Komit
The Komit is basically made up of two distinct circuits. These are polar opposites. At one end is a state of the art VCA compressor. THAT Corp. is well known as the market leader in voltage controlled amplifiers. Their integrated chips have been used for years by companies as diverse as Neve, API and SSL so choosing a THAT chip made sense. Smooth, clean and clinical.

The problem with compressors is that they can often end up sounding bad or unmusical. Kevin explains: "During the Komit development stage, we tested all kinds of compressors and found that the front-panel controls rarely matched what was actually going on inside. In essence, the controls had very little to do with the audible settings. This caused us to reassess how compressors are used and we came to the conclusion that most folks simply use their ears when setting the controls. By rethinking the approach we felt we could cover all of the bases with a single control and a 3-position switch. This way, the user does not have to adjust all kinds of knobs to achieve the dynamics he may be looking for. All you do is select the speed to match the type of program material and then set the ratio. This speeds up the process without hampering the creative flow."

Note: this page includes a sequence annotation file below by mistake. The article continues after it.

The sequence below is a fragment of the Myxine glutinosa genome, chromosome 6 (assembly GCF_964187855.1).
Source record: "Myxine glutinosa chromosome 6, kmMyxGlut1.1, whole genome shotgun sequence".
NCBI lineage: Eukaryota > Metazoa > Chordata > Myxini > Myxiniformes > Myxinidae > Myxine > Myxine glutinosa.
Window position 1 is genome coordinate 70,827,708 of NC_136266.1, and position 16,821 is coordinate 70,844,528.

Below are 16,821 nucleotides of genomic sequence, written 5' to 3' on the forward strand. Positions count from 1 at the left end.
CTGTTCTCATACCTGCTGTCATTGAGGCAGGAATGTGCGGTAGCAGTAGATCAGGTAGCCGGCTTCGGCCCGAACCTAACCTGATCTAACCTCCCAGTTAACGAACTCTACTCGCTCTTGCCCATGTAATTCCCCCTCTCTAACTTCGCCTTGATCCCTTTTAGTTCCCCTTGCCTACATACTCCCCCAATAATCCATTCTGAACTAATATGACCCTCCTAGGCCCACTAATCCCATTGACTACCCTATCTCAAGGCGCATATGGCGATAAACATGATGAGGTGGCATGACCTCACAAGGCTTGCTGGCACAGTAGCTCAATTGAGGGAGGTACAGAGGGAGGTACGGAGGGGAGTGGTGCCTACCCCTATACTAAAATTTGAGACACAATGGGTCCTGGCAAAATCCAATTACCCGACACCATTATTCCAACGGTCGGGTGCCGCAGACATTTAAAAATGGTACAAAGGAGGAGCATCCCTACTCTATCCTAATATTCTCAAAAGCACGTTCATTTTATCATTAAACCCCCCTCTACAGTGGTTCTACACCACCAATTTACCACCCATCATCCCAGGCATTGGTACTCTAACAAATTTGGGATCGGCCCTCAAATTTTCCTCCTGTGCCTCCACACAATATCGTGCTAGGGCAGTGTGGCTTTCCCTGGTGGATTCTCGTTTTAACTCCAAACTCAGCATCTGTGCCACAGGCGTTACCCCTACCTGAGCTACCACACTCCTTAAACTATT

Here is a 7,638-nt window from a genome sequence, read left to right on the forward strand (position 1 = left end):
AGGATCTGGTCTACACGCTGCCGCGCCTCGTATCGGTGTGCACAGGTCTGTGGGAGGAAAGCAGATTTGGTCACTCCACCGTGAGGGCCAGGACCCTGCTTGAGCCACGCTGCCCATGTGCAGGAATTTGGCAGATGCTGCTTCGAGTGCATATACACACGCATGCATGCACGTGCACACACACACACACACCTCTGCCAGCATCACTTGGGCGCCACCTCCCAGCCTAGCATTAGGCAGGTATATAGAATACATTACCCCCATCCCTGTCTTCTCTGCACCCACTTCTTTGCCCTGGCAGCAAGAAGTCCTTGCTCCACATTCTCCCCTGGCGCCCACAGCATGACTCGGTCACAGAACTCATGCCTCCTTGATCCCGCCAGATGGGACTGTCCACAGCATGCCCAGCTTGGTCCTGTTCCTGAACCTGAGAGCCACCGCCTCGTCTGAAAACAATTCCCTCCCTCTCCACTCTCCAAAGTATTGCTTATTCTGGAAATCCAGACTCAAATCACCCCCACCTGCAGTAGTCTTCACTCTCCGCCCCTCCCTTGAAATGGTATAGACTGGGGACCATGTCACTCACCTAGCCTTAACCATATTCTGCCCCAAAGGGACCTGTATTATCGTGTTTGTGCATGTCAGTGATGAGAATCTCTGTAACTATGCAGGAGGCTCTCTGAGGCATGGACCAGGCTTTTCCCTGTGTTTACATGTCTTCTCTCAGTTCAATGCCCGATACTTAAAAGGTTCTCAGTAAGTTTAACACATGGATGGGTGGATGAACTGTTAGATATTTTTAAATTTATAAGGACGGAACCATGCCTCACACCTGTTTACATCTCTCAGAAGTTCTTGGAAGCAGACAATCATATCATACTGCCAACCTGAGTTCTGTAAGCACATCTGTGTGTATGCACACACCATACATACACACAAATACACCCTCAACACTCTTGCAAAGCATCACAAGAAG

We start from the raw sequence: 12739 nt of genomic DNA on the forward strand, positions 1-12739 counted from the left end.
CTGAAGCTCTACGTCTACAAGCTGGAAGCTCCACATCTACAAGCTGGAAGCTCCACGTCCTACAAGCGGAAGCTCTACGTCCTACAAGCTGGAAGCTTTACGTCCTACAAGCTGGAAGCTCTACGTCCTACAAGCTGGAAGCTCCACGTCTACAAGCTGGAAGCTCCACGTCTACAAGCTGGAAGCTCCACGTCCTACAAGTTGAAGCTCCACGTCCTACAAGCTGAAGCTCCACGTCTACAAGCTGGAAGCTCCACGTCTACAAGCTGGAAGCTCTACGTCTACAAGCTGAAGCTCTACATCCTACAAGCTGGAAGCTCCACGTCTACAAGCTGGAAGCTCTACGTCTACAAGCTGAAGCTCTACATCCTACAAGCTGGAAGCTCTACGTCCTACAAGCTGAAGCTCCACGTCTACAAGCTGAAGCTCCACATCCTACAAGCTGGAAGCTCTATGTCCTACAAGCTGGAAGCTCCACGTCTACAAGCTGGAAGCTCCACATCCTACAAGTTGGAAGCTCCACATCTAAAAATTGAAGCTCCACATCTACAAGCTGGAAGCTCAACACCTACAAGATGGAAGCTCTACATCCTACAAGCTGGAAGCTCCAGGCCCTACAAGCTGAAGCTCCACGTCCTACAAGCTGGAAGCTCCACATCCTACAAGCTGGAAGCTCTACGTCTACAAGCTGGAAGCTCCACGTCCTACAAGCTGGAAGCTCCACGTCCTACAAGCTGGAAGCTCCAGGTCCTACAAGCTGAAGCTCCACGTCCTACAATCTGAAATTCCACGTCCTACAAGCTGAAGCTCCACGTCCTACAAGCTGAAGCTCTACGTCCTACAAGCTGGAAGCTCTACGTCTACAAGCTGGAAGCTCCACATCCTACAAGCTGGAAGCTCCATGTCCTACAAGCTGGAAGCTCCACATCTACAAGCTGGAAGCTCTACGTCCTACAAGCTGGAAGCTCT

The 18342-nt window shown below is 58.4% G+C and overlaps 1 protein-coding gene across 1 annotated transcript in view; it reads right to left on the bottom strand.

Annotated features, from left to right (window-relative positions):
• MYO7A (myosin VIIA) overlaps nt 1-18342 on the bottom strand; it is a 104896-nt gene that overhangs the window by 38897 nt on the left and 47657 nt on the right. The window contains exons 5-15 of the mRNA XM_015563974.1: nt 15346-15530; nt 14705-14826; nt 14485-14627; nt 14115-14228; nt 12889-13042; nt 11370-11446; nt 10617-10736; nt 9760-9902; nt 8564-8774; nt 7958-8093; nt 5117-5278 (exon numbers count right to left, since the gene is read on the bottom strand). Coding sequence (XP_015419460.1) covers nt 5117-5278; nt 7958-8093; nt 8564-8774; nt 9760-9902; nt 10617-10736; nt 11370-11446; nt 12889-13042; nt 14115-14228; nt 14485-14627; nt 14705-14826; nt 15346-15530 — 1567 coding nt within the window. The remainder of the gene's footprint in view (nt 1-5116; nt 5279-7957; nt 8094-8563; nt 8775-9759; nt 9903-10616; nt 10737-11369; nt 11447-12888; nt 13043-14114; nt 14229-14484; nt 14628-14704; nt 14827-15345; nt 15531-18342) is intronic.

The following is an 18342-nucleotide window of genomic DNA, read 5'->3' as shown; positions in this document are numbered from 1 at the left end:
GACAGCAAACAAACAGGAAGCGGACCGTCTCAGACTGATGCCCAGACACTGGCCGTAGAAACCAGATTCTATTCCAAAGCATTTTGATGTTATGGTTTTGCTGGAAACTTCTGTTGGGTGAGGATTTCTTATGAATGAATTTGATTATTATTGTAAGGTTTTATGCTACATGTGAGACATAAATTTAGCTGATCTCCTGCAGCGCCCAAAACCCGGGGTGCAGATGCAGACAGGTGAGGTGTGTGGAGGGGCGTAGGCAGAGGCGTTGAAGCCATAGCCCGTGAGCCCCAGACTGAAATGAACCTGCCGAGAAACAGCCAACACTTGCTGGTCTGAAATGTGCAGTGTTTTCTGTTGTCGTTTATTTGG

At the other extreme is the bridge diode clipping limiter. This is the type of circuit protection that was used in transistor radios 50 years ago and today, variations of this are found in fuzz boxes and distortion pedals. For some, the distortion created conjures up extremes. For others, the effect is much too confining to a particular musical genre. Extreme, nasty and ugly.

When we finished the Workhorse, we had to go back and redesign the Komit so that it could fit the new format. And as we tested and listened, we got to know the good, the bad and the ugly. It became clear that in order for it to appeal to a wider audience, changes were needed. But we had to be careful… we wanted to retain the 'particularities' that made it special.

Komit™ Development